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The cultural barriers to capturing content

Today I attended the GigaOm Bunker Session titled "Is App TV Coming Next?"

If you know me, you know that I believe strongly in capturing content.   I believe that within 20 years, humanity will be capturing most, if not all, of its content.  To me, it's a shame that we produce content which then gets lost, only to be stored inside the heads of the people who where physically present.  If we're ever to make a leap in learning past what each individual can experience, we need to have a collective framework where people can learn quickly by sharing in experiences others have had.  In short, I believe it should be a basic human right to capture the content you've experienced, and share it with whomever you want.

To many people, that can be a very scary idea.  What if someone is having a private conversation with you, and you capture and share it with the world?  And although these are very real issues, to me, they are issues that can be solved.  The benefit so far exceeds the cost of figuring these issues out that it's a no-brainer (see our experiences with Stargate as an example).  In fact, there are opportunities for creative entrepreneurs to find ways of easing the world into the idea of capturing and sharing content in ways that people are culturally comfortable with and that maintain people's sense of privacy.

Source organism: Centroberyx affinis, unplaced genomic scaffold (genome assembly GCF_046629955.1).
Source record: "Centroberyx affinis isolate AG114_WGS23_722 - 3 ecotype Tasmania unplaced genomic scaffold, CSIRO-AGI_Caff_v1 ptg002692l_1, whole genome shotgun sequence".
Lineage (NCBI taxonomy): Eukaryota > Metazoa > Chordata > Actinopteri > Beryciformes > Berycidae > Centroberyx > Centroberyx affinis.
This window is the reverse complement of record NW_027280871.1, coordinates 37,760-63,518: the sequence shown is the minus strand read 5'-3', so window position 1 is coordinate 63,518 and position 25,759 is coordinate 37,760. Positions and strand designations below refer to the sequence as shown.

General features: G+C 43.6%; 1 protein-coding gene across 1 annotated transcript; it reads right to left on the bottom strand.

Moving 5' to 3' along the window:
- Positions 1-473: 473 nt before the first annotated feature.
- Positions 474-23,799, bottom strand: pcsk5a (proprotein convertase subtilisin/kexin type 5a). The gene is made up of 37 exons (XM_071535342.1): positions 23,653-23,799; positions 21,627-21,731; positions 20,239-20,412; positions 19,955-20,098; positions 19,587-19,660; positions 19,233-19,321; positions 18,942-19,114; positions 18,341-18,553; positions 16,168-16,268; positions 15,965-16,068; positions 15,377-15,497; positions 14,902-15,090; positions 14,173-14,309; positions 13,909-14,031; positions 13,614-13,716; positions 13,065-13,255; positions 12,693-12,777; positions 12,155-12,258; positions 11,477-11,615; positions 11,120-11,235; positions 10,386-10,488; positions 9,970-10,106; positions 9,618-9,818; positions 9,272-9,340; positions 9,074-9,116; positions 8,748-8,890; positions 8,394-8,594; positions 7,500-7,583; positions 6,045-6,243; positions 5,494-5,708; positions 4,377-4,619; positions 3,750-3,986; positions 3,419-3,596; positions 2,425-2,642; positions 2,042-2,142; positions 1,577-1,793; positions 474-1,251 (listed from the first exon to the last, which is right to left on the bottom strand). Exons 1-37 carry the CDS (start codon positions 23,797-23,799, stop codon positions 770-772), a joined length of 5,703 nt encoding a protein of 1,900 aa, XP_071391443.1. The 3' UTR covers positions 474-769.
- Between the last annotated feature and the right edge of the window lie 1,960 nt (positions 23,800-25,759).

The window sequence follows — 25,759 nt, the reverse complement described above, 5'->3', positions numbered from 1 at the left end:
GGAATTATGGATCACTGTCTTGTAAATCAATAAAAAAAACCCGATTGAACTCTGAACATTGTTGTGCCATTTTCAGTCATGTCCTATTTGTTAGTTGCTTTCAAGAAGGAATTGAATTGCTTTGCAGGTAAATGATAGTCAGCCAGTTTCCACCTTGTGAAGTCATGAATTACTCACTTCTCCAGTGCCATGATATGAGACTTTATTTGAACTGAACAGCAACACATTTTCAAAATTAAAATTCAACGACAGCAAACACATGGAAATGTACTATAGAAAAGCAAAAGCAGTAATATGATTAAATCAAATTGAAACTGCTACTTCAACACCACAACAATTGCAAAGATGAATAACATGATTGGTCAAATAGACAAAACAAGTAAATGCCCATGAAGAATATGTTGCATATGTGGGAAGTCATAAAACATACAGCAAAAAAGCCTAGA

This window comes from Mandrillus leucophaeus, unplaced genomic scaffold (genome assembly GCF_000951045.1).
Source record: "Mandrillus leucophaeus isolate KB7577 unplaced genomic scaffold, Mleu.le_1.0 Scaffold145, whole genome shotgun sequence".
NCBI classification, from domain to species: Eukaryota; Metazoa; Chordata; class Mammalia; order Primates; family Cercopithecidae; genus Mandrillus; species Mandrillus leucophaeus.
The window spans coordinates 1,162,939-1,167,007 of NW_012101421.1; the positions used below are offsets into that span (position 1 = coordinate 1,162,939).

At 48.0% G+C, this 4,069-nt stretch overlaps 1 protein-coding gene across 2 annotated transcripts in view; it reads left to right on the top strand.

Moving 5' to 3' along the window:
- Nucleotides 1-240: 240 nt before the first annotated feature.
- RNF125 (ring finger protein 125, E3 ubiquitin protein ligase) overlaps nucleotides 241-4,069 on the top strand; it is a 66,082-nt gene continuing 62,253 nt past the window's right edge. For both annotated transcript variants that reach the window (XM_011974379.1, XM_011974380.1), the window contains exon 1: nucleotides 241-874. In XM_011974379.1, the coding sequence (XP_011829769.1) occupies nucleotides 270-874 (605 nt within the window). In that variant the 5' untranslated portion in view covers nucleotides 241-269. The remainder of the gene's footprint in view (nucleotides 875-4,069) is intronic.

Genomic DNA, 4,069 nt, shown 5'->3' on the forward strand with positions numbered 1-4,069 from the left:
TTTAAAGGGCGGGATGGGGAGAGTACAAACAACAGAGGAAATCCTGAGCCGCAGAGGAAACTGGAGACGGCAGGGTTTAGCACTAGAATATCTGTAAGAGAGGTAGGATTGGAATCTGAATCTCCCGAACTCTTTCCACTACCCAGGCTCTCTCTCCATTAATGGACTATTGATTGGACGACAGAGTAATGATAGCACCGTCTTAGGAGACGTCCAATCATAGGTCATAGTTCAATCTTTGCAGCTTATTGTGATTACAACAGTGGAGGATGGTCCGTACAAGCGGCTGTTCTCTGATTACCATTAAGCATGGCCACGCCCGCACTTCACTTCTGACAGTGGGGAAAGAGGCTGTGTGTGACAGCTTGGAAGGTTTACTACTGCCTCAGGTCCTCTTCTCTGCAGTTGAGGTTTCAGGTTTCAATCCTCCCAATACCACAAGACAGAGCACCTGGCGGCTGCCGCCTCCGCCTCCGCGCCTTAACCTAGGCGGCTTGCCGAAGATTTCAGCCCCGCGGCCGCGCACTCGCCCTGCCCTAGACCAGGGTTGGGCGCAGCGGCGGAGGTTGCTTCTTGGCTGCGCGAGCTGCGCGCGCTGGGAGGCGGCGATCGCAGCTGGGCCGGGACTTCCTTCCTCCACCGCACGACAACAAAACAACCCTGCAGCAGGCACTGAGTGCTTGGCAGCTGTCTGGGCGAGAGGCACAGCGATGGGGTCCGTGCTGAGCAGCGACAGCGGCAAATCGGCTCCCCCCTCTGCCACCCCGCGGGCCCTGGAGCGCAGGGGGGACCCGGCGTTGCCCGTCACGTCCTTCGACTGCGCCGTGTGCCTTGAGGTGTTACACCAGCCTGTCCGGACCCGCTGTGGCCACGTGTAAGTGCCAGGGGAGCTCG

Today I had a typical experience that highlights how far we have to go before the capturing of content is accepted.  I was attending GigaOm's session on AppTV, and setting my Kodak Zi8 camera up, as I often do, to capture the session.  That's when Surj Patel of GigaOm came up and told me I couldn't record the session.  When I asked him why, he told me to "fuck off".  Pretty distressing attitude.